10.  Planning the trips to Paris and England and Disneyworld.  Not because of where we went, but because I just, for no apparent reason, cowboyed-up realized that dreams were about to slip away and actually DID something, instead of just meaning to.

11.  Keeping the horses even when I was terrified of them.

12. Paying tithing.  Amazed that I can let the money go.

13.  Going to see my mother in the rest home for the first time.

14. Writing just a very few letters when I’d finally had enough – and eventually seeing them change the world, at least part of it.

I know this doesn’t sound like much.  No statues or immortality here.  But these were great things for me, because I am a small person and a big scardy cat and lazy and apt to dream instead of do.  I could also make a list of the most terrible things I’ve ever done, mostly on this same under-the-radar level, but things I still hurt over.  Like the time when I was in fourth grade, collecting newspapers for the paper drive in LA – the girl across the street came with me, a harmless, willing person – but at one corner, some mean little boys came up and started calling her “ree-tard,” a term still, sadly, in use today – and I denied knowing her to keep myself safe from them.  I’ll never get over doing that.

Anyway, that’s what I was thinking about this morning as I fed the horses.

So I just wanted to ask you: what is the greatest thing YOU have ever done?

I think my word for 2012 may be BRAVE.  If I take it on,  maybe I’ll digest it.

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45 Responses to ~:: Solstice Thoughts ::~

  1. Donna says:

    OK. I had to stop and think of my Great Things before I read your list just to make sure they were my ideas and not reflections of yours…so, here are 3 great things I have done…mayhaps there are more for another time.
    1. Teaching and standing for my kids against other kids, other teachers, administrators, and parents…standing for them even when they didn’t know they needed it or know that I had gone to battle for them.
    2. Helping my mom finish her battle with cancer with dignity.
    3. Starting over…sometimes each morning…starting over and believing I could make things better…do more good…starting over when I wanted to hide or run or run and hide.

    And my word for 2012 might well be JOY. I want to live joy-fully. I want to dance with abandon and dress with whimsy and laugh…a whole lot. I want my joy to be obvious….and to do all this I will have to be brave. I will share what joy I wrangle and encourage your brave adventures….

    Thank you for this sharing and this challenge.

  2. Kimberley says:

    I heard Michael Wilcox talk about losing his wife at a singles’ fireside a month or so ago. One of the many things I loved about his very brave presentation was his comment that his job was to remember her at her very, very best; that it was not only permissible but right to let the rest just drop away. It reminded me of the time a colleague at Waterford was up one night with a colicky baby and happened on a rerun of To Kill a Mockingbird. He’d loved it when he’d seen it a couple of decades earlier and now, to his surprise, it had gotten even better. He said that was the way it was with anything really good–that time was always its friend. I think that’s a really useful heuristic when we’re flailing around trying to figure out how to cut a path through the murk of life-to choose to invest in things that grow, whose eventual strength and beauty will so vital, so deep, so true that the missteps and mistakes and confusion and half-hearted drifting that was part of our journey are rendered beside the point, and quietly drop away.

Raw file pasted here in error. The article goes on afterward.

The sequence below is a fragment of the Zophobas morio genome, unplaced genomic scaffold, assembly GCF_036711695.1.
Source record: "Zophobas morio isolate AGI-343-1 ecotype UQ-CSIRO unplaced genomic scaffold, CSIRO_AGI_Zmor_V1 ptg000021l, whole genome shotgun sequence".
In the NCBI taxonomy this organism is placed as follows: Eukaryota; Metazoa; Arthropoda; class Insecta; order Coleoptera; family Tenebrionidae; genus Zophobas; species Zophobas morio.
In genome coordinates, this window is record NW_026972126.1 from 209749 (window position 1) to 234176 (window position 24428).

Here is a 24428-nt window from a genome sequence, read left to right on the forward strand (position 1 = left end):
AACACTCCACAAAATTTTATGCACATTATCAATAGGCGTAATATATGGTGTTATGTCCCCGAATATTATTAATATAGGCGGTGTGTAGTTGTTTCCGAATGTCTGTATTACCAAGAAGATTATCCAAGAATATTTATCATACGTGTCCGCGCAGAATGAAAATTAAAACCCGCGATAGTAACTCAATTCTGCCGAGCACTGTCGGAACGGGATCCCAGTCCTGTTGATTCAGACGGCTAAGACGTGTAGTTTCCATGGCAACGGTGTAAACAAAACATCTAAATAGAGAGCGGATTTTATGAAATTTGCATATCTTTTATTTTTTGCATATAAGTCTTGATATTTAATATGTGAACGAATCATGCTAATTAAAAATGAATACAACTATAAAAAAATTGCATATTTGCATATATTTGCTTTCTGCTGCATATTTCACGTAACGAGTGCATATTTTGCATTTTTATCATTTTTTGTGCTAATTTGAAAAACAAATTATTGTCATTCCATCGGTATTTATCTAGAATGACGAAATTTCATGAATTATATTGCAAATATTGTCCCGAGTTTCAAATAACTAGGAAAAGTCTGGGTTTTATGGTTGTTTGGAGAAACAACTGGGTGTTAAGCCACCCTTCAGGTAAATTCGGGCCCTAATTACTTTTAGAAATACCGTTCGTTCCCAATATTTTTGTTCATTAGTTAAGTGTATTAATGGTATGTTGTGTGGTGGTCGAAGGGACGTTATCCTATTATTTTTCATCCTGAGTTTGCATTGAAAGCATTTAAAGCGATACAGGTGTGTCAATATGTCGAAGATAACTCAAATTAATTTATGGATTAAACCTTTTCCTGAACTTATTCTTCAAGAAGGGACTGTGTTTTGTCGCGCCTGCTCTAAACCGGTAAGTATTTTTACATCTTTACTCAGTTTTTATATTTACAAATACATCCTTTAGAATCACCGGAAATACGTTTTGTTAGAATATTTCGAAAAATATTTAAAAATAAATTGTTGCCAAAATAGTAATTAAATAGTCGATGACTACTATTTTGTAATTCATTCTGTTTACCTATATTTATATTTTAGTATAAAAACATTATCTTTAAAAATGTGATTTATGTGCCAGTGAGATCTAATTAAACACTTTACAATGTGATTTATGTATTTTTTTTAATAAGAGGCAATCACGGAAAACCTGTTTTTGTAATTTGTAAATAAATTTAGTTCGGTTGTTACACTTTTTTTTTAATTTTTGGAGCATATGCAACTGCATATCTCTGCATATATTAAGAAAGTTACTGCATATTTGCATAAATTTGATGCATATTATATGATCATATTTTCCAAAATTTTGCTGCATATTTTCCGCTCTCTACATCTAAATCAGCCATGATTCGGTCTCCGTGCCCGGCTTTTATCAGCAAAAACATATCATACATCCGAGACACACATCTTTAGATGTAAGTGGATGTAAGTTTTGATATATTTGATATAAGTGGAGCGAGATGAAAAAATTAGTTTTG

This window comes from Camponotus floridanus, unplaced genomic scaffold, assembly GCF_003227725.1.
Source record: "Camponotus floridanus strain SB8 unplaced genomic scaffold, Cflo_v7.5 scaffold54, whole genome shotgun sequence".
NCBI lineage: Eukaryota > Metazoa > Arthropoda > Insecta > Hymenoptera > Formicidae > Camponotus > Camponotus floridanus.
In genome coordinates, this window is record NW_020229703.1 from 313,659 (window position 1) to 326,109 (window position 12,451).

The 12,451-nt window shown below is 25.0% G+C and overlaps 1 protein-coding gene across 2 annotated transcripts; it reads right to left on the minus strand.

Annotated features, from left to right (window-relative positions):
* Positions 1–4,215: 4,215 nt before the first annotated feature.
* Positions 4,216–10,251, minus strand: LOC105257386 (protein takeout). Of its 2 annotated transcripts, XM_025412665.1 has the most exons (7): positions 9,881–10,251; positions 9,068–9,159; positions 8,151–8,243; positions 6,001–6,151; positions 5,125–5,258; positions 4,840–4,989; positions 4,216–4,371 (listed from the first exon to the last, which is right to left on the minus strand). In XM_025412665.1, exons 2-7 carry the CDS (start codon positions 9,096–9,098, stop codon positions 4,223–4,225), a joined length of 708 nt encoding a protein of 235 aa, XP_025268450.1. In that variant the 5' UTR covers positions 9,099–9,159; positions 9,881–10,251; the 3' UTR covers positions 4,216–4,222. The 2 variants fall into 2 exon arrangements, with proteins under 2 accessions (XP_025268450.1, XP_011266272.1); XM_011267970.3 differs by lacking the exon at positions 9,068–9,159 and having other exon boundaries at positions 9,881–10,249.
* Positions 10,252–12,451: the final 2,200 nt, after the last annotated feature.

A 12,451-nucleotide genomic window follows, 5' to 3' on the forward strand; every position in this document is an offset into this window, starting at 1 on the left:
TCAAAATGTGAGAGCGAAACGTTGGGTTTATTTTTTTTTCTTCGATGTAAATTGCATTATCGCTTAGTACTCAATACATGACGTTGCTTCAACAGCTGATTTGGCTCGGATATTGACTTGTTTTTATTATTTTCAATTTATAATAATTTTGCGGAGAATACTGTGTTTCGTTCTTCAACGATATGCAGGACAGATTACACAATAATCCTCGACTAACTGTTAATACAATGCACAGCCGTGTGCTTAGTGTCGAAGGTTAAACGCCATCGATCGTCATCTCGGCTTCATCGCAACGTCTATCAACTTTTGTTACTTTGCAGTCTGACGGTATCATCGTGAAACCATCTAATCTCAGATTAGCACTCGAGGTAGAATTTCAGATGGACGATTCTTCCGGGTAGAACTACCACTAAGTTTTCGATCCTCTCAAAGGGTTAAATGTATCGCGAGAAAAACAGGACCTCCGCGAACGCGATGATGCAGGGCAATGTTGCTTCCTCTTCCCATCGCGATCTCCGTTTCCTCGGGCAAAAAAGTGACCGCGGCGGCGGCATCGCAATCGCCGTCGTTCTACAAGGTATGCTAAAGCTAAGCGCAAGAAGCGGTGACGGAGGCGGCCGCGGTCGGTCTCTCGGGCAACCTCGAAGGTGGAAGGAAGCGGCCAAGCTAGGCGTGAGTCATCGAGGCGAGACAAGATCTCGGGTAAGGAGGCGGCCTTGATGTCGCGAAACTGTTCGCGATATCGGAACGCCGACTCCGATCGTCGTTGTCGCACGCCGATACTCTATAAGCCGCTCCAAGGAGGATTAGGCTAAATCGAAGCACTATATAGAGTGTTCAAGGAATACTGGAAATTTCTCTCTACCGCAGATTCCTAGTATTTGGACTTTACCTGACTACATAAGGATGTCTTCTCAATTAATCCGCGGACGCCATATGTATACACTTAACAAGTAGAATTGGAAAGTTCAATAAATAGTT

• webmaster says:

      Yes. And the strange propensity in our present “culture” to fasten only on that which is wrong or disappointing or dark – what does that indicate for our minds or our future? Satisfied with failure? Anxious to make sure that the bar is so low, that everyone can only be equal if they are all devastated, without hope, without accomplishment or fascination with the mysteries? Yes. I very much love your way of expressing it.

    • Donna says:

      I love that idea…that time is the friend of anything really good…it will last.

      • webmaster says:

        well – and usage does the same things in some ways – the way wood smooths under the hands over time, and stone under the foot.

  3. Rachel says:

    Oh boy. Here’s my answer. Get ready for a long one perhaps. I’ve many things going through my mind. In response to the first part of this post. Blogging and keeping it real in a positive way. No one likes to be around a downer. We all have bad days and we can write about them but when it is day after day and feels like a sink hole, we mine as well tune into daytime tv and just watch soaps! I like to surround myself in positive uplifting full of light things. When I am feeling down it is those blogs which I go to to help me see things in a brighter light and help me pull up my boot straps, grit my teeth, and carry on. The friendships I’ve made…….. though I’ve not met these bloggers in person……… are such a great group of friends and support!!

    One of the things The SM and I promised to each other when we got married were two things. One, if things arose in our marriage we would keep it there and work it out together. No running to mommy or daddy or friends. The second was we wouldn’t say negative things about each other to anyone else. No husband or wife bashing. It is the same for my kids, for my friends……….. if you can’t say something nice………….

    In response to the ornament party. If it weren’t for that party I would have never met Ginger and I love Ginger dearly……..